15th MEU News
Photo Information

U.S. Marine Sgt. Guy Higgins poses with his family after receiving the Navy and Marine Corps Association Leadership Award Sept. 26, 2014. Higgins, 27, is from Mattoon, Illinois, and is a sniper with the Force Reconnaissance Detachment, 15th Marine Expeditionary Unit. (U.S. Marine photo by Cpl. Anna Albrecht/Released)

Photo by Cpl. Anna Albrecht

Leadership 101: Marine from Mattoon, Illinois

17 Oct 2014 | Cpl. Anna Albrecht 15th Marine Expeditionary Unit

Marine expeditionary units represent everything the Marine Corps has to offer. Comprised of ground, aviation, logistics and command elements, the MEU can accomplish any mission from humanitarian assistance to major combat operations.

The Marines that comprise the MEU are the first responders to crises around the world. The success of the MEU is largely determined by young Marines dedicated to maintaining a force in readiness. However, this would not be possible without exceptional senior leadership.

Sergeant Guy Higgins, 27, a sniper with the Force Reconnaissance Detachment, 15th Marine Expeditionary Unit, has strived to push past the standard ever since he got to boot camp. His hard work showed when he graduated as a lance corporal, and he hasn’t stopped exceeding his own standards since. Higgins’ outstanding leadership was recently recognized when he received that Navy and Marine Corps Association Leadership Award Sept. 26. Higgins strives to be the best he can be while inspiring his Marines to do the same.

In this interview, Higgins describes his leadership style and what it takes to be a good leader.

Q: What inspired you to join the Marine Corps?
A: Realistically, just to push myself. I wanted to see what I was worth. When I got out of high school I worked odd jobs, but really got bored with everything. I’d do well at the job but then I’d quit. And then finally I realized I needed something more, so I joined.

Q: Have you always been a good leader?
A: I’d say the first time I knew I was a leader was when I got to boot camp. I saw the guide of one of the graduating classes; he was wearing his blues and he had lance corporal chevrons on. Something about that to me; I just knew that I wanted that. So I just put everything I had into [every day]. I left it all onto the table so that way I knew I had nothing to regret. That [mindset] actually brought me to where I am today.

Q: What did you do to improve you leadership?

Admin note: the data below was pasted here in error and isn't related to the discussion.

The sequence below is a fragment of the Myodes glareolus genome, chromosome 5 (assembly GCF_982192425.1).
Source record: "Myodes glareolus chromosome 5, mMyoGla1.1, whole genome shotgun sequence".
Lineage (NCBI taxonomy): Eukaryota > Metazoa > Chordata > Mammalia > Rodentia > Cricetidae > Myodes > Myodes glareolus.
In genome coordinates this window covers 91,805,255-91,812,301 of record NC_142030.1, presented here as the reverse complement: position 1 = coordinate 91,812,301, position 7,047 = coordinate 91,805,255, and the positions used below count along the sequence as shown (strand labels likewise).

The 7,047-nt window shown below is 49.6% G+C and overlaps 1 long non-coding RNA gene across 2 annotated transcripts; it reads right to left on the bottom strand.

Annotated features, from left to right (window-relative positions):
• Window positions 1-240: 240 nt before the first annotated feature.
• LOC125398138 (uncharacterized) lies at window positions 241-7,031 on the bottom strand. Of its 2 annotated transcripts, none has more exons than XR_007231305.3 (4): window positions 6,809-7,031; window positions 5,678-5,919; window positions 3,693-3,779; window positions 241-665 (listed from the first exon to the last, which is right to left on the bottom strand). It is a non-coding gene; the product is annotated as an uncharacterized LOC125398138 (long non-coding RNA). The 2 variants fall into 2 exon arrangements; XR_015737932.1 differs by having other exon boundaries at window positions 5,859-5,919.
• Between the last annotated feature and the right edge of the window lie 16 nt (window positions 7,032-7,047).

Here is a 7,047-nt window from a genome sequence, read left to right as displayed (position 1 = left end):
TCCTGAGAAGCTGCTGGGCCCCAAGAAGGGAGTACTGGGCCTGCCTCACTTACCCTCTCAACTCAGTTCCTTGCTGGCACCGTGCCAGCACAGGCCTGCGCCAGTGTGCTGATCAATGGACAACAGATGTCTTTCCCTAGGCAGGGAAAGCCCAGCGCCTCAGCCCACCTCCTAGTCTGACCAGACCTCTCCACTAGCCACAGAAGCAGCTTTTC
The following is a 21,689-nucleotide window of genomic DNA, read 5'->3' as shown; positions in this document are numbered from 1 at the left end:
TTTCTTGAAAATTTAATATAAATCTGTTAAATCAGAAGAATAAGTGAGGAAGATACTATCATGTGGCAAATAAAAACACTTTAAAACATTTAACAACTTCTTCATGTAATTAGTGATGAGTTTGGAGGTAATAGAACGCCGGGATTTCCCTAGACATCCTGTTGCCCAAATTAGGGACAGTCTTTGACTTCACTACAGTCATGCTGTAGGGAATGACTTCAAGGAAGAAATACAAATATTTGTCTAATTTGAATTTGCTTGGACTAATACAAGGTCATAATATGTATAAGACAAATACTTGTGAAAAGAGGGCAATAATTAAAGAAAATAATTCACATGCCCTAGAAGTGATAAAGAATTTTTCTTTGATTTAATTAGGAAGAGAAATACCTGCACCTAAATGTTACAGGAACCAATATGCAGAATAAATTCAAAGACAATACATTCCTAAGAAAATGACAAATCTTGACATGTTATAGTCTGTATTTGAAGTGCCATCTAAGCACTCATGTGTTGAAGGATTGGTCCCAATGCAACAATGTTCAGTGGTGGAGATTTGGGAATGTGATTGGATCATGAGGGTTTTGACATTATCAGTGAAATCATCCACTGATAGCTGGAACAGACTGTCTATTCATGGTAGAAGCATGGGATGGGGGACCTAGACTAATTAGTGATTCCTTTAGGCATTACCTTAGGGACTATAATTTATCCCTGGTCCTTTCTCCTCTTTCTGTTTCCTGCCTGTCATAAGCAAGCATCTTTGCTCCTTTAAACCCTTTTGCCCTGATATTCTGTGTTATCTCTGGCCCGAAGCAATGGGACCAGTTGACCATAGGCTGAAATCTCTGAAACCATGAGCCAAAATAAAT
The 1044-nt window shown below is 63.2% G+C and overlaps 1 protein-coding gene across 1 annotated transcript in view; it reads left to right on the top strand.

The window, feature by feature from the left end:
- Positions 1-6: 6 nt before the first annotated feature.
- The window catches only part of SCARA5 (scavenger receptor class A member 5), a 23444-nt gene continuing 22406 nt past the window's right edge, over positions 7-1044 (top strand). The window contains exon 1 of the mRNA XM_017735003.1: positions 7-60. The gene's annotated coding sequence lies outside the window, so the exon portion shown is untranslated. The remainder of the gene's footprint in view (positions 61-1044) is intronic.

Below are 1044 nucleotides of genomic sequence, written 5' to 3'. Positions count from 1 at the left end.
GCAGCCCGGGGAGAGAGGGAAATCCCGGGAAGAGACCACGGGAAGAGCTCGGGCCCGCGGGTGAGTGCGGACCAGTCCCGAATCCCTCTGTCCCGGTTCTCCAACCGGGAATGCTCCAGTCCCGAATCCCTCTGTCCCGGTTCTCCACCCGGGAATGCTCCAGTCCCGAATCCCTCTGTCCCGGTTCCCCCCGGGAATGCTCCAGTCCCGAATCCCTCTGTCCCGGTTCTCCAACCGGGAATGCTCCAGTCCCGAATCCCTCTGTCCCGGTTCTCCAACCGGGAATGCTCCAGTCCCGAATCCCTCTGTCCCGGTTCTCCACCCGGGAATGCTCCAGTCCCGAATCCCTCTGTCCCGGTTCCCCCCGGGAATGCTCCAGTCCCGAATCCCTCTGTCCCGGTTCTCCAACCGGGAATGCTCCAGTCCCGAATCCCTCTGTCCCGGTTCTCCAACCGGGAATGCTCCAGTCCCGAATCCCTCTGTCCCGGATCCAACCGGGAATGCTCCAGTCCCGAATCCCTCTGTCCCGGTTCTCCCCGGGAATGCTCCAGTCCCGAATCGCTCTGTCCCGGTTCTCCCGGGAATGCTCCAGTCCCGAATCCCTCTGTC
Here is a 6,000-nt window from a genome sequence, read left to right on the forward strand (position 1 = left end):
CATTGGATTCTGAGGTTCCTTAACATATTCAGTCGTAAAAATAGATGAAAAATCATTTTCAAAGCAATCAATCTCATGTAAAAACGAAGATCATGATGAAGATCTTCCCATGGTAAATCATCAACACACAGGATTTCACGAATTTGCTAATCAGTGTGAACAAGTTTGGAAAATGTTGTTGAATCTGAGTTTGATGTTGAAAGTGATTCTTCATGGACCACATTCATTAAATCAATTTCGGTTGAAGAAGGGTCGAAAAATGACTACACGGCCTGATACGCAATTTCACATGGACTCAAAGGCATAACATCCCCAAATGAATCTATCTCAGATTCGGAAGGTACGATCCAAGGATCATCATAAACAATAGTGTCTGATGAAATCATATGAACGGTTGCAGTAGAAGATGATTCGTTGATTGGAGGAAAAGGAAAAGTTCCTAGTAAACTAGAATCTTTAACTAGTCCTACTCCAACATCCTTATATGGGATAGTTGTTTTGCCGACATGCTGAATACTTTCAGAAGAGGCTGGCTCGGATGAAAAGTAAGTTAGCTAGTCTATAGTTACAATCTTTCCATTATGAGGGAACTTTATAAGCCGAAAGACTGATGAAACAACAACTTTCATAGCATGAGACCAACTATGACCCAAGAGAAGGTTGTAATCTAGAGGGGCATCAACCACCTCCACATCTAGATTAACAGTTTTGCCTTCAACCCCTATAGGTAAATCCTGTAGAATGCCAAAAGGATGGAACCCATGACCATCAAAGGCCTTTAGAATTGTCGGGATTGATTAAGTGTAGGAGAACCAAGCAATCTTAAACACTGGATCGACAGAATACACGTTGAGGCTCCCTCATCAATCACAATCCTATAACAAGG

A: I looked at role models. I picked out who I saw as a good leader and followed them. There are a lot of guys who hit the standard and just stop there. I watch the guys who push beyond it. That’s what kept me going, I would hit a standard but I’d realize that’s not good enough and I’d try to surpass that.

Q: Are there any specific role models that made a difference in your career?
A: Throughout my career there are two inspiring people that really laid it out for me.  One was my former platoon sergeant. He said to us, that as a leader, if you’re not tired at the end of the day, then you didn’t do your job. That really hit home when I became a team leader. The second person was my staff sergeant at Sergeant’s Course who said if you take 100 people at one time and you rate their performance at the end of each day, there’s going to be a number one, and there’s going to be a number 100.  It’s where do you rate yourself each day, compared to everyone else.

Q: What do you hope your Marines get out of your leadership?
A: I want to set an example. I want to be someone that people want to work for out of respect. Generally, holding myself accountable. If I jack it up I’m going to hold myself accountable and if they can see that they know I’m not putting myself on a pedestal even as a team leader or now as a sniper on the force  team. I’ll always hold myself accountable and I’m not going to just delegate tasks. I’m always going to do what I can to help them.

Q: What do you think makes a good leader?
A: Being dependable. Being able to know that when the time comes, the guys can depend on you to take care of business and know that you can [also] depend on them.

Q: Why do you think you were selected to receive the Navy and Marine Corps Association Leadership Award?
A: I’d say it came down to that one out of a 100 ratio. I worked really hard, but I didn’t do it for an award. I didn’t even know about it until this year to be honest. But I always try to do everything above that standard. It showed through my Marines in my former team as a team leader. It shows my peers and even those who are senior to me that if there’s a task and I don’t fully understand it I can still ask why. But I’m still going to go out and do it to my best ability.

15th Marine Expeditionary Unit